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March - Following in Persephone's Footsteps

The story of Persephone and Hades is one of the best known Greek myths that explains the changing of the seasons. Hades was the brother of Zeus and ruler of the underworld, and Persephone was the daughter of Demeter, Goddess of nature.

Demeter went to the field to survey her bountiful crops as Persephone engaged in play with water nymphs down by the river. Persephone's eye was drawn to a beautiful yellow flower, the Narcissus and she strayed from the river to go and examine it. She tried to get her playmates to join her, but they could not leave the water. The Narcissus had been planted there by Gaia, who was following the orders of Zeus, to distract Persephone and draw her away from her friends.

Persephone ran to the plant and tried to pick it, but to her horror a giant hole opened up in the ground and from this came galloping Hades in his chariot and stole Persephone away. The only nymph who tried to help Persephone was Cyane but she was no match for the powerful Hades. Devastated at her friend's abduction, she melted into a pool of tears which formed the river Cyane at that spot.

When Demeter returned she found only the Cyane river and other nymphs weeping. Nobody could tell her anything and furious that they hadn't protected Persephone, she cursed all the nymphs to become hideous and terrifying monsters, known as the sirens who led sailors to their deaths.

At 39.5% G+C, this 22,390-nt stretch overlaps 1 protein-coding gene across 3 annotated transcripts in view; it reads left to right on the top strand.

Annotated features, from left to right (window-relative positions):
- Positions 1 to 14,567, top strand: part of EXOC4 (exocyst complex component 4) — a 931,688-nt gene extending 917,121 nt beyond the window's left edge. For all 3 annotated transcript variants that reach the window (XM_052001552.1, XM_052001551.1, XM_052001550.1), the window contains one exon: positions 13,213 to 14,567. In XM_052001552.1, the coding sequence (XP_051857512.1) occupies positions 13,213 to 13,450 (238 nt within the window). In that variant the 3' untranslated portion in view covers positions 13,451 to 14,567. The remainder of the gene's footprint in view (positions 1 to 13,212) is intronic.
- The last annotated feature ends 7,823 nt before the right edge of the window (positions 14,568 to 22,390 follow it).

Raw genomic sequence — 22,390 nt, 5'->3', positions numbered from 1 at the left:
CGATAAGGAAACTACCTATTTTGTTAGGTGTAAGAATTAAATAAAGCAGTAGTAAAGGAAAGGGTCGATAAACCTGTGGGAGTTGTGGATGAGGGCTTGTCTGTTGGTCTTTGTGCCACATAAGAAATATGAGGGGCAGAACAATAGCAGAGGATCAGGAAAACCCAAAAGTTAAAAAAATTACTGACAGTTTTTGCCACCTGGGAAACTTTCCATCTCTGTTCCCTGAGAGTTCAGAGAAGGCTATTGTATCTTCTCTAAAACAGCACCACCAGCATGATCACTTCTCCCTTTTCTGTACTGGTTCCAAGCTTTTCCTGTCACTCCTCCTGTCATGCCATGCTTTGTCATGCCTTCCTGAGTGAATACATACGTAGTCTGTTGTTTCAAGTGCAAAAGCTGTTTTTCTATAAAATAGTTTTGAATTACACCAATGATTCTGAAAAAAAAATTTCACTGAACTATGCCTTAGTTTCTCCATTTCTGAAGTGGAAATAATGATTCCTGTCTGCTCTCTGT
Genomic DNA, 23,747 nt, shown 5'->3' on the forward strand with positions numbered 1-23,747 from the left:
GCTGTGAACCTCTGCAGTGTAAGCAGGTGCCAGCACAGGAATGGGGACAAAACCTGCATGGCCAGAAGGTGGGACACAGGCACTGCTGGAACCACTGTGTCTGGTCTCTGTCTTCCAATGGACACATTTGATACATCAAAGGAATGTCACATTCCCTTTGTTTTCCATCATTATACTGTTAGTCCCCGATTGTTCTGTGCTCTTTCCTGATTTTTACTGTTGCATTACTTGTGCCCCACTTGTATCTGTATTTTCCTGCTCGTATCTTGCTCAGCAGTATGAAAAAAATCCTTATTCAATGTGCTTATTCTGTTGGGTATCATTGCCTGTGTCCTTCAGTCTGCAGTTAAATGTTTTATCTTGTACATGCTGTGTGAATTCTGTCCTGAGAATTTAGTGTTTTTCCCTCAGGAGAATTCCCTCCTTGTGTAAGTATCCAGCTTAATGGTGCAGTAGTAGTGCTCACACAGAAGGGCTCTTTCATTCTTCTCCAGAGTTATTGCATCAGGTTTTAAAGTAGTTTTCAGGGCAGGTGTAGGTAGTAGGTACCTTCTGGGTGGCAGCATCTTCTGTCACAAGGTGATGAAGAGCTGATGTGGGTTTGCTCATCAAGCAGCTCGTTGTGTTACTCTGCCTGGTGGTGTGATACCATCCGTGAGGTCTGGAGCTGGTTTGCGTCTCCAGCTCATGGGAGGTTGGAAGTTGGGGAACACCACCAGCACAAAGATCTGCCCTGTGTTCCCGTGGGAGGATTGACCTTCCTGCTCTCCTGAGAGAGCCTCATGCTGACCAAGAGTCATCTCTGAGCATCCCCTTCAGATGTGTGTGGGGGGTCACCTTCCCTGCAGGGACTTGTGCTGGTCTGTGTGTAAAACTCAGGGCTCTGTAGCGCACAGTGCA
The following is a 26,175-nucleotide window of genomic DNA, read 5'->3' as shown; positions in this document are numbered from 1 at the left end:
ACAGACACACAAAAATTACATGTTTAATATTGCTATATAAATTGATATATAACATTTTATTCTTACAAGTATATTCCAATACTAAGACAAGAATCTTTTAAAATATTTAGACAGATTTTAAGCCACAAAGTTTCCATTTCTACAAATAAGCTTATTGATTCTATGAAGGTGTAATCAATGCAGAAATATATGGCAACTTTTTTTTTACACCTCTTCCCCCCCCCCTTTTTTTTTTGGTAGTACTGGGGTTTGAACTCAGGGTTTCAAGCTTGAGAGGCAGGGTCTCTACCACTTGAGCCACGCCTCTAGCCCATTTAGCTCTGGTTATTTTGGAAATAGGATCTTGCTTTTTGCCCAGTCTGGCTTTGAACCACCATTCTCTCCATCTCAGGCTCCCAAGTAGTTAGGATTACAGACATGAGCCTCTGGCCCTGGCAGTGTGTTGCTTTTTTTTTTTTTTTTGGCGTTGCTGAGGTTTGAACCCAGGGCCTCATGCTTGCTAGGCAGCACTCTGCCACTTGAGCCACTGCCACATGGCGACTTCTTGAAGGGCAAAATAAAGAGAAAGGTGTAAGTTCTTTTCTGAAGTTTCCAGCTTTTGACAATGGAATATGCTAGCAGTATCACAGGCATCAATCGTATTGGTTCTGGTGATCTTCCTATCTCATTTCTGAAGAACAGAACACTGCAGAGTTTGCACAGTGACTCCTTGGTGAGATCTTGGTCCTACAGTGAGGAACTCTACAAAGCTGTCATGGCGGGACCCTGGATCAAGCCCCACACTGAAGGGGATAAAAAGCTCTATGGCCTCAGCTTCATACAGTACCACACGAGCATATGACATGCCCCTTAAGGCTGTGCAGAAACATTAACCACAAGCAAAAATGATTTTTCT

Demeter lost her mind in the search for Persephone, roaming the earth for nine long days and nights. Finally on the 10th day she met Hekate who took pity on her and told her to seek answers from Helios, the sun god. Helios told Demeter that Hades had dragged Persephone down into the underworld and she begged him to allow Persephone to come back to the living. Hades reconsidered and decided with Zeus to allow Persephone to live on earth for six months each year, while the rest of the time she would be with him in the Underworld. Unfortunately Persephone had been persuaded to eat four seeds of a pomegranate while in the underworld and in ancient mythology, to eat the fruit of one’s captor meant that one would have to return to them. Persephone was doomed to return to the underworld for four months each year, but she was allowed to spend the remaining two-thirds of the year with her mother, Demeter.

The myth of Hades and Persephone is associated with the coming of Spring and Winter: Every time Persephone had to return to Hades, Demeter mourned, which is why for a part of each year the plants and crops stop growing. When Persephone returns to her mother, the land once again bursts with life.

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